Deputy Labor leader Tanya Plibersek says the opposition is keen to work with the government on any policy that reduced carbon pollution, brought down power prices, and provided certainty.
"But from the eight pages of detail that we have, this policy has hairs all over it," she told ABC radio on Thursday.
Frontbench colleague Tony Burke says the national energy guarantee might be something Labor could support.
"It may well be that what we have in front of us is an emissions intensity scheme managed by the energy retailers rather than managed by the government," he told Sky News.
Energy Minister Josh Frydenberg didn't mince words when asked whether the government plan could be interpreted as anything like Labor's carbon tax.
"Two letters: NO," he told Sky News citing advice to the government from the Energy Security Board which made it explicitly clear the NEG was not a carbon price, tax or subsidy.
The government's plan prompted a hostile response from Labor states when it was released on Tuesday.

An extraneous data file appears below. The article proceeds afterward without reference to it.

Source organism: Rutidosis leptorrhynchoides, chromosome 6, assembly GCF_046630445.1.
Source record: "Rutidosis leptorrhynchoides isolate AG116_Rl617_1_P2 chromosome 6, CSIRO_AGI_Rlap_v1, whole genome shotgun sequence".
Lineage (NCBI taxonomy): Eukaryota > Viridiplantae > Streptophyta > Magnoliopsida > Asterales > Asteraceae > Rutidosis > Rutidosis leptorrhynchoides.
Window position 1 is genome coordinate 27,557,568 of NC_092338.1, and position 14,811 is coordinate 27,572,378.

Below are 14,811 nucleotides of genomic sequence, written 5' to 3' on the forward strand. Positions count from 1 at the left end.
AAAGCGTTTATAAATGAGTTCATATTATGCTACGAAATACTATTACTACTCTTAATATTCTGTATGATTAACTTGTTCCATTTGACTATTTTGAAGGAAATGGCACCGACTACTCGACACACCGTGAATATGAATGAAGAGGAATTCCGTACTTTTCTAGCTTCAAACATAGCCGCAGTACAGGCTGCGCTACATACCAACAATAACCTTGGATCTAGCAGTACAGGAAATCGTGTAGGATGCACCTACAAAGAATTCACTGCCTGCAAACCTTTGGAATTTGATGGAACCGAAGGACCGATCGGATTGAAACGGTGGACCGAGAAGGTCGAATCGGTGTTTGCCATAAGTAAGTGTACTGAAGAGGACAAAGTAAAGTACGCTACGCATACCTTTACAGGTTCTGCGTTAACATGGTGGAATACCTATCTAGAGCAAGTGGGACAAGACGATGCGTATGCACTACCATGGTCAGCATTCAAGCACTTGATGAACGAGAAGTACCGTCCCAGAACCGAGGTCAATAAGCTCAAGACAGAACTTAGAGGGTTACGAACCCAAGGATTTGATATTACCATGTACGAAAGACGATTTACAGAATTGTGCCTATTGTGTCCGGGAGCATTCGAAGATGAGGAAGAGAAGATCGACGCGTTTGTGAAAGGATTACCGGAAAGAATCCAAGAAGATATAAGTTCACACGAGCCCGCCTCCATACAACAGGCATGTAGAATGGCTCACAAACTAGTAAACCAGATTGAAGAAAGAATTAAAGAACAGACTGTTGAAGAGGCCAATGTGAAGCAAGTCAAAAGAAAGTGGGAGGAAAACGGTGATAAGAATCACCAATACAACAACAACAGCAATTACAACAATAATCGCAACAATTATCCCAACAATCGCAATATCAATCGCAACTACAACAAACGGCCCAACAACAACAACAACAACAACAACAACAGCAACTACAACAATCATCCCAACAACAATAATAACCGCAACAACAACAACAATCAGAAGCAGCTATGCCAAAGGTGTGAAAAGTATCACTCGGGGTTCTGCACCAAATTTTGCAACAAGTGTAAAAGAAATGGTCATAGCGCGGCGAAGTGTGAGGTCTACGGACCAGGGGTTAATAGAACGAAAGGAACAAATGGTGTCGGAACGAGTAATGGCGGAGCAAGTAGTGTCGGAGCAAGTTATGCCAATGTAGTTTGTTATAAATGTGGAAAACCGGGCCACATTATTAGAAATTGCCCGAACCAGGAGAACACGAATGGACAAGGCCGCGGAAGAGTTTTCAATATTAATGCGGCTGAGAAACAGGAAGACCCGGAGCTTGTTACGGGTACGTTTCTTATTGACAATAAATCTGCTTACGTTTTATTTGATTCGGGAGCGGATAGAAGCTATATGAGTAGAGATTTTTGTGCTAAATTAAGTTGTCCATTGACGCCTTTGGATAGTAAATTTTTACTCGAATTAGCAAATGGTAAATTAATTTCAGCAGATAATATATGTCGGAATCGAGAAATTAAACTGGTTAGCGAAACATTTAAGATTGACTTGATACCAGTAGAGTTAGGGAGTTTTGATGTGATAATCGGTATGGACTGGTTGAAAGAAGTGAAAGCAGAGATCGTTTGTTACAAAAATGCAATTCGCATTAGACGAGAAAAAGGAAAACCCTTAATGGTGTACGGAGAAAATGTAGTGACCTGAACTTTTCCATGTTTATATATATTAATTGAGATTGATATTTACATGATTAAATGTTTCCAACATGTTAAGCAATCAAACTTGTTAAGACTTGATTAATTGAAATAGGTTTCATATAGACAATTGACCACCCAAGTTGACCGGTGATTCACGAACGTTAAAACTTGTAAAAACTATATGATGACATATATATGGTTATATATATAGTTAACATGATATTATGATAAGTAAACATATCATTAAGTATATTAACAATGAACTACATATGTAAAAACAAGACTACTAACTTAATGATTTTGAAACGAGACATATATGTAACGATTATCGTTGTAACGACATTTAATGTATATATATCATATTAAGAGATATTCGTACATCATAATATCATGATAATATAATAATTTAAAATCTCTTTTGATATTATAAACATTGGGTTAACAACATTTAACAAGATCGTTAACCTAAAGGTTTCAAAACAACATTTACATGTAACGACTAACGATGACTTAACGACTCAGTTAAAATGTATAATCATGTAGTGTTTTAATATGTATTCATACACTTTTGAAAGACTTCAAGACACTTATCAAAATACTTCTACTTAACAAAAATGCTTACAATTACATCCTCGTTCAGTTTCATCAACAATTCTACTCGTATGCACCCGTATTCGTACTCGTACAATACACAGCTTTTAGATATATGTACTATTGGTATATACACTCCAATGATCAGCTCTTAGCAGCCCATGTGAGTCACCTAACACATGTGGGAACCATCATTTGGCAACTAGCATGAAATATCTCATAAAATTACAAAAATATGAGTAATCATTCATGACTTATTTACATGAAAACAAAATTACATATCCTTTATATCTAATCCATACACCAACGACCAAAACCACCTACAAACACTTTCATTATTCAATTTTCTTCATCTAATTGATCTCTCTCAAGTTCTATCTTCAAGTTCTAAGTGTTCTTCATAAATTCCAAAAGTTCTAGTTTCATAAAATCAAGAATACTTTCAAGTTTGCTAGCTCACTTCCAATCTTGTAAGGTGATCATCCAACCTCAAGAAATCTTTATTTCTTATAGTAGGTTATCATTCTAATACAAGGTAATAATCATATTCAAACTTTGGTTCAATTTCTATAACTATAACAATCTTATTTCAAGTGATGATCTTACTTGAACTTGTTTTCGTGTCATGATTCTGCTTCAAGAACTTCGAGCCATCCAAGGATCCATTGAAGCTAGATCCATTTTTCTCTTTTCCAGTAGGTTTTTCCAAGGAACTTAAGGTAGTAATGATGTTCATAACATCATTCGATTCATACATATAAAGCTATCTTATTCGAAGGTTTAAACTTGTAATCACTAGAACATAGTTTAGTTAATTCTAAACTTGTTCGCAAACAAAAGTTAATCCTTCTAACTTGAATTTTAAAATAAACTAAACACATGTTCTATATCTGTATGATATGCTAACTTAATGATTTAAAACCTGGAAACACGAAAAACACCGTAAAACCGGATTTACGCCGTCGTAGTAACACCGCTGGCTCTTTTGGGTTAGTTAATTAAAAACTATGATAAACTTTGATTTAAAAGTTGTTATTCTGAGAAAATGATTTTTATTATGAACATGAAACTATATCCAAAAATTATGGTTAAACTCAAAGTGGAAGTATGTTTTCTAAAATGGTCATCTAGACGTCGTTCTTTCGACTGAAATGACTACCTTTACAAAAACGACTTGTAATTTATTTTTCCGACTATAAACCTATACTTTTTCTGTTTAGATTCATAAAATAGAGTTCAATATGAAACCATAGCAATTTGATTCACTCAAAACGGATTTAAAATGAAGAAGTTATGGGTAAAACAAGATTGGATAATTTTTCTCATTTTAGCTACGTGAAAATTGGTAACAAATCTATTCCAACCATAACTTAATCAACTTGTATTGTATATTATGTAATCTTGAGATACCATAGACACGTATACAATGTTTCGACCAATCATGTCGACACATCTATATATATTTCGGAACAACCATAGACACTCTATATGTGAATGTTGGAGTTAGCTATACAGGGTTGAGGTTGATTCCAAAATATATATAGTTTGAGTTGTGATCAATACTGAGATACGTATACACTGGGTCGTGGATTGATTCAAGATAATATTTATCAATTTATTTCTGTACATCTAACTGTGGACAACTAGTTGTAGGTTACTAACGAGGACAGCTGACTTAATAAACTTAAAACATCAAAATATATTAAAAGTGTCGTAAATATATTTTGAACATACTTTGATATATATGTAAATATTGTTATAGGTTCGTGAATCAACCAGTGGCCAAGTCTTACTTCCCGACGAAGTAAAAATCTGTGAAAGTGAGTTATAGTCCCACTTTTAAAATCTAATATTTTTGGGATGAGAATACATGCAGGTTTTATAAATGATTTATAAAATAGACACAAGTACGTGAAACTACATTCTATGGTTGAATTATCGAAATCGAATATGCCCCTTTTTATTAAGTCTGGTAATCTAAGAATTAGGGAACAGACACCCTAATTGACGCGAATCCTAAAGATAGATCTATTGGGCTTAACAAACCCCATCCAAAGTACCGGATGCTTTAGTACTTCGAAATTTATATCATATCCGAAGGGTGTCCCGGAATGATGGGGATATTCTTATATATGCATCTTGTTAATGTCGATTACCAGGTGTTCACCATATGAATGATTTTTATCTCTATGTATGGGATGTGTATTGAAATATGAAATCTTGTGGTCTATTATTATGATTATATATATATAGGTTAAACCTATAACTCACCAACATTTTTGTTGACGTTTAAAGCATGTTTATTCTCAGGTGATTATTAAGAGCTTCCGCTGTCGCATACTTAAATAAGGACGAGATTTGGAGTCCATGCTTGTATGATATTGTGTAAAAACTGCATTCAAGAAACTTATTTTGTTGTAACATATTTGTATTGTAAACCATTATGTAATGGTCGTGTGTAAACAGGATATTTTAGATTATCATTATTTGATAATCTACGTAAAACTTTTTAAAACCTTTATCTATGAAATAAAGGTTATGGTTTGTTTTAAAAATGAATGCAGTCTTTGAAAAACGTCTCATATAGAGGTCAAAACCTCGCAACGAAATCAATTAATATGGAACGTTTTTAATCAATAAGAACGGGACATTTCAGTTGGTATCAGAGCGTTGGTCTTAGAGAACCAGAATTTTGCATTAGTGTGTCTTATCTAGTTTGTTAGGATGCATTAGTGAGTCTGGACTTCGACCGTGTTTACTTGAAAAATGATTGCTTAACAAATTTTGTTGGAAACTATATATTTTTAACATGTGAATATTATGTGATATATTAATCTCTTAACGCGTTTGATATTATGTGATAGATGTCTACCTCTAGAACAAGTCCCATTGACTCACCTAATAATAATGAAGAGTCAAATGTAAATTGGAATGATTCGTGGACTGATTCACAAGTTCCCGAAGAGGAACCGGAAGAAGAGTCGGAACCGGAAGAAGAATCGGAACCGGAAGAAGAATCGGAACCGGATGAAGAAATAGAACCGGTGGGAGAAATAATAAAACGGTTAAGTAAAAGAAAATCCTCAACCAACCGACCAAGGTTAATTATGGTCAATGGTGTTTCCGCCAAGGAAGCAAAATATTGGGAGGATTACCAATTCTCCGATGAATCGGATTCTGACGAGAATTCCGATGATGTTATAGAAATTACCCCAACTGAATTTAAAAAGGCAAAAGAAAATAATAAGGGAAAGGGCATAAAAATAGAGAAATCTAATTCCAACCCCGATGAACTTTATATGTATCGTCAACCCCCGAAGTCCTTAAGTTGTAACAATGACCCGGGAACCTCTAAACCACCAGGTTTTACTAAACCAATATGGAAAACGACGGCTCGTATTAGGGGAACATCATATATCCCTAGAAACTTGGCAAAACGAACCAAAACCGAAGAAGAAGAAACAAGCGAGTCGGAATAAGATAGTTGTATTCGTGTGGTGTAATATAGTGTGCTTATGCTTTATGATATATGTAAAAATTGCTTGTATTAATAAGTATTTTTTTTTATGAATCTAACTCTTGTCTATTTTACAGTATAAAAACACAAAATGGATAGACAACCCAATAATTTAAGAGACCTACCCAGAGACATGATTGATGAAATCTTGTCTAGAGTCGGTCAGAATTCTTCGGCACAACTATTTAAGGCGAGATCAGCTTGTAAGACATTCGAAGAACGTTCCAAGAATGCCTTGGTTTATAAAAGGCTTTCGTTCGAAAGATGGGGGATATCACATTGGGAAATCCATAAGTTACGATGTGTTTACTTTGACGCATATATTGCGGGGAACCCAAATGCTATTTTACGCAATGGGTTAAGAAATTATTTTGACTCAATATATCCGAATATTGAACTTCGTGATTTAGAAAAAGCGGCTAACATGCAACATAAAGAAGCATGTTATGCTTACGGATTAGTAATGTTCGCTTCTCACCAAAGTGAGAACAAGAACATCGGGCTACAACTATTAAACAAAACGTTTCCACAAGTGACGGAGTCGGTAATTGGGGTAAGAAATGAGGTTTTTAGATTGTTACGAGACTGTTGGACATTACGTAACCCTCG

The government has been set a deadline to provide more detail after the Senate called on Mr Frydenberg to provide documents and detailed modelling by 12.45pm on Thursday.
The Senate order comes as Prime Minister Malcolm Turnbull continues his blitz to convince voters, industry and state governments of the benefits of his plan.
It was time to have energy generation technologies on a level playing field and see the best projects win, he told a business breakfast in Canberra.
"If you can deliver reliability and lower emissions by upgrading older coal- fired power stations go for it," he said.
"If you can do it by having wind and pumped hydro go for it. Let them compete."
The government argues the national energy guarantee will reduce household bills by an average of $110 to $115 a year over the period between 2020 to 2030.
However, the Greens dismiss it as a "half-arsed policy designed to save Mr Turnbull's bacon".
The policy has been met with a variety of views from within the coalition.
Nationals MP George Christensen is planning to launch a public campaign to get a coal-fired power station in north Queensland, arguing the new policy needs to be broad enough to cater for coal.
The Tasmanian Liberal government says the policy needs to encourage more renewable energy, which not only cuts emissions but creates jobs.
Mr Turnbull says he's aiming to deliver a triple bottom line - affordable and reliable energy, while cutting emissions.